How Liturgical Indifference Leads To Indifference In The Social Practice (Orthopraxy) followed by a Mic’d Up episode on the same theme and a Fatima Center  Christopher Ferrara – also on the same theme – coupled with a disquisition of the exact heresies that it unavoidably leads

(An excellent article that appeared recently on Novus Motus Liturgicus)

By Dr. Peter Kwasniewski

One of the most astonishing things about the Catholic Church is the almost universal indifference of her members (including her clergy) to the sacred liturgy as such. Sure, many parish parking lots are full on Sunday mornings. Many of the laity are “involved” in one ministry or another. Plenty of socializing goes on around the Mass — sometimes, indeed, with excessive enthusiasm in the pews before and after Mass. Coffee hours are not unknown across the land. And priests work very hard, often at thankless tasks. But when it comes to being “thoroughly imbued with the spirit and power of the liturgy” (Sacrosanctum Concilium 14) or “living a liturgical life” (cf. SC 18, 42), the evidence for it is nada.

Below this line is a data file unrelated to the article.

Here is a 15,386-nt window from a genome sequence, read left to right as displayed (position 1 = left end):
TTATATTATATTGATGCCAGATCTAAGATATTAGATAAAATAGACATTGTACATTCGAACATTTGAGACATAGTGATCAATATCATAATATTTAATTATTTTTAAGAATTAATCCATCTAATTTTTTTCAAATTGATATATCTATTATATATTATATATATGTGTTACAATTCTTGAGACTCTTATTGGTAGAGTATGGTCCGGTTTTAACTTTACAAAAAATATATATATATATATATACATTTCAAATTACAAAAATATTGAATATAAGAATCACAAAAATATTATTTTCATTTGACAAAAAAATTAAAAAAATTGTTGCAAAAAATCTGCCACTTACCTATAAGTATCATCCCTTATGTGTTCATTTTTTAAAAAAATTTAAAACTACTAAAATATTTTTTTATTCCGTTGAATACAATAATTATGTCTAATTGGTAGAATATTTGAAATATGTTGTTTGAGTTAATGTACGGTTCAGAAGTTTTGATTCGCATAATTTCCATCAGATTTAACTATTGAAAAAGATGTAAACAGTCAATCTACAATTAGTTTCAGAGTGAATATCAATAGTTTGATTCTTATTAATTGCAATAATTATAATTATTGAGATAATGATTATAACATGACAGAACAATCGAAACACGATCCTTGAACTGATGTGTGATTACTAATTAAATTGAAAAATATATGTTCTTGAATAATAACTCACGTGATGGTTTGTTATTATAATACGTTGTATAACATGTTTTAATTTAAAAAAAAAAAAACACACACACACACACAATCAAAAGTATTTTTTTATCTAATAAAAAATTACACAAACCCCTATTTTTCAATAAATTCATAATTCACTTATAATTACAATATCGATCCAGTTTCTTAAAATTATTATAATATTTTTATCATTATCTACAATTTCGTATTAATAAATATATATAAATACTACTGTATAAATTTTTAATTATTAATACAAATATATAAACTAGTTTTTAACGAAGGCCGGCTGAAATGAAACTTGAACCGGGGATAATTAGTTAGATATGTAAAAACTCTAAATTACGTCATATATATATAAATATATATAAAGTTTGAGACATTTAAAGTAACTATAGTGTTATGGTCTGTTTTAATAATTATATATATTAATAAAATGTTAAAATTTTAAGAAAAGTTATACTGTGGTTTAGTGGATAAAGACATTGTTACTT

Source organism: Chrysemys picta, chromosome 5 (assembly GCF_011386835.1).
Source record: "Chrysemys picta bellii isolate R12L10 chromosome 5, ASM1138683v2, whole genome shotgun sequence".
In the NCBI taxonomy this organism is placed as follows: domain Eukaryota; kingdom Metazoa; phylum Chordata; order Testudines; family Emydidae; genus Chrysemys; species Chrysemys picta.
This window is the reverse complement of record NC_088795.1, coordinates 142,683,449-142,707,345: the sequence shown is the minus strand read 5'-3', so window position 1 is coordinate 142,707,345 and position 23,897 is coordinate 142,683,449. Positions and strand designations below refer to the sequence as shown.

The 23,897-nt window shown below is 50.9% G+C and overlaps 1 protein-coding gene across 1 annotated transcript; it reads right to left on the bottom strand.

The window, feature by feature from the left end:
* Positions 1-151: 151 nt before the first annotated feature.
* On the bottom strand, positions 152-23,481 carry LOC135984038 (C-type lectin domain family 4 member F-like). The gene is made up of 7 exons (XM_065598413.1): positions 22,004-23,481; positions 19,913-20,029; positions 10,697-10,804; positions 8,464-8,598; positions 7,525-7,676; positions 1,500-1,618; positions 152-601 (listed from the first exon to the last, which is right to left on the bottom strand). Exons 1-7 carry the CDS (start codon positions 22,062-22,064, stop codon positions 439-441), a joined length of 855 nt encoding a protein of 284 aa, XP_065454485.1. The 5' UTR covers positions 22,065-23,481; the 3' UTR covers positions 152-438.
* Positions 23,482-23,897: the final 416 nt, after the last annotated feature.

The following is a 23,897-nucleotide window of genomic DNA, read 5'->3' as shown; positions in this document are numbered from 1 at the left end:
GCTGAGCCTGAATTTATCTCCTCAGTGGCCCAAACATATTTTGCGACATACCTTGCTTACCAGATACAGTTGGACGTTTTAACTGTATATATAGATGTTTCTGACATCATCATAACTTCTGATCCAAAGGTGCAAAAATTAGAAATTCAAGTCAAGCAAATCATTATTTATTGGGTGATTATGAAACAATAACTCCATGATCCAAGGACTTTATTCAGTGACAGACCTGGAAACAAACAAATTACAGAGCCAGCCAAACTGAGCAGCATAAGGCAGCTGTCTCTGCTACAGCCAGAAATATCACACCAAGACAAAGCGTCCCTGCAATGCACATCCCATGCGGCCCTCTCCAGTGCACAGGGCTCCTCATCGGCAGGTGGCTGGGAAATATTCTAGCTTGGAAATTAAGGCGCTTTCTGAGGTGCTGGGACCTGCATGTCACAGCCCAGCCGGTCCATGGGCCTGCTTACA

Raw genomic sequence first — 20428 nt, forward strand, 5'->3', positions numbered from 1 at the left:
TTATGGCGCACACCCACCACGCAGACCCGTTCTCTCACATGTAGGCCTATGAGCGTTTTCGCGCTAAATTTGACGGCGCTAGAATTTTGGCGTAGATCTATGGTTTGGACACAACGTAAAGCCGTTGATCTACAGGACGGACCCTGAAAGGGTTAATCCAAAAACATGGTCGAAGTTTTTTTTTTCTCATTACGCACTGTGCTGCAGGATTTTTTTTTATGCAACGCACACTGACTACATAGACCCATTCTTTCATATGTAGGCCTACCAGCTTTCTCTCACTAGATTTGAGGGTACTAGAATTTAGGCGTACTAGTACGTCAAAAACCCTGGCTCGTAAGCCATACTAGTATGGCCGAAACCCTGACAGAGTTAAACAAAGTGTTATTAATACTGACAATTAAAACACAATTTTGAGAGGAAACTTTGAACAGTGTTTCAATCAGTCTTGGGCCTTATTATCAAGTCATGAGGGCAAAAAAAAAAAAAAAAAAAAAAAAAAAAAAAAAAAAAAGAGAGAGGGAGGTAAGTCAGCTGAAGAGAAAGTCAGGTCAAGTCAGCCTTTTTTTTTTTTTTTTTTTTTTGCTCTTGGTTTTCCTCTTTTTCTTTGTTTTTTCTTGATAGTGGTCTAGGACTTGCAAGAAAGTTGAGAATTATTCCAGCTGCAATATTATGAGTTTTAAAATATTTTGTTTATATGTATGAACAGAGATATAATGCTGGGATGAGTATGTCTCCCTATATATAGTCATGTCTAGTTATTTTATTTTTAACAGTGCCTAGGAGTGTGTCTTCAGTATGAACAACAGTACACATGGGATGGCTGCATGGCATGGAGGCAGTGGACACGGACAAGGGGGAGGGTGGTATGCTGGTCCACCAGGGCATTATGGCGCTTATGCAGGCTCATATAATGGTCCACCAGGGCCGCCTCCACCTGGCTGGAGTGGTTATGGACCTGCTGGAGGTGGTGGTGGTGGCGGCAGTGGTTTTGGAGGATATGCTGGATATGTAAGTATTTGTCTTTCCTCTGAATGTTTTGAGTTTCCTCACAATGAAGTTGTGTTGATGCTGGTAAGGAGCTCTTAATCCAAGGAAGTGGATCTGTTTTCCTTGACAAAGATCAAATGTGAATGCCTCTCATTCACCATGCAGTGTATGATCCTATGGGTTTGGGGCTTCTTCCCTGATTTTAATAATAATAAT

It was one of the great complaints of the Liturgical Movement prior to the Council that Catholics, generally speaking, did not possess an intimate knowledge of the treasure of their liturgy or cherish a particularly intense desire to live “under the sign” of liturgical seasons and feasts. A combination of clericalism and growing secularization had removed many of the faithful from close contact with the sacred mysteries conducted in the church, and a rift appeared to yawn between the social aspect of Christianity, its mission in the needy world of today, and the ritual enactment of age-old, august ceremonies. In spite of a whirl of contrary currents in the aula, the view prevailed at the Second Vatican Council that the liturgy is the fons et culmen of the Church, the “font and apex” (or “source and summit”) of the Christian life — a conclusion that would surely have sounded fairly strange back then, but not quite as strange as it does now, when it is well-nigh incomprehensible.